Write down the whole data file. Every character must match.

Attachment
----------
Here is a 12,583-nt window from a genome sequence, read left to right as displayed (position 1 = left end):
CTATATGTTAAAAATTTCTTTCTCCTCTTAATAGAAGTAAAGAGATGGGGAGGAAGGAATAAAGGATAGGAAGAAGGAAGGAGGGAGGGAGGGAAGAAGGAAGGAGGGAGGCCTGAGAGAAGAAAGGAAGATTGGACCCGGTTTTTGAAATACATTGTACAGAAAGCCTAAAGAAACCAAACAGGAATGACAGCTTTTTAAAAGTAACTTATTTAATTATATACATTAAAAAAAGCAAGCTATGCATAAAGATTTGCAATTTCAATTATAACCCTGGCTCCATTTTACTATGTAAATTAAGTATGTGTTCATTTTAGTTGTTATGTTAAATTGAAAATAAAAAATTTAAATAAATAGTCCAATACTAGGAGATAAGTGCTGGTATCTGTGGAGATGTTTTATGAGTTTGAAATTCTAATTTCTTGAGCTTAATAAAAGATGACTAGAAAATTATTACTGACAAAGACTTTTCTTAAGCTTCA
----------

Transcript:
Here is a 12,583-nt window from a genome sequence, read left to right as displayed (position 1 = left end):
CTATATGTTAAAAATTTCTTTCTCCTCTTAATAGAAGTAAAGAGATGGGGAGGAAGGAATAAAGGATAGGAAGAAGGAAGGAGGGAGGGAGGGAAGAAGGAAGGAGGGAGGCCTGAGAGAAGAAAGGAAGATTGGACCCGGTTTTTGAAATACATTGTACAGAAAGCCTAAAGAAACCAAACAGGAATGACAGCTTTTTAAAAGTAACTTATTTAATTATATACATTAAAAAAAGCAAGCTATGCATAAAGATTTGCAATTTCAATTATAACCCTGGCTCCATTTTACTATGTAAATTAAGTATGTGTTCATTTTAGTTGTTATGTTAAATTGAAAATAAAAAATTTAAATAAATAGTCCAATACTAGGAGATAAGTGCTGGTATCTGTGGAGATGTTTTATGAGTTTGAAATTCTAATTTCTTGAGCTTAATAAAAGATGACTAGAAAATTATTACTGACAAAGACTTTTCTTAAGCTTCA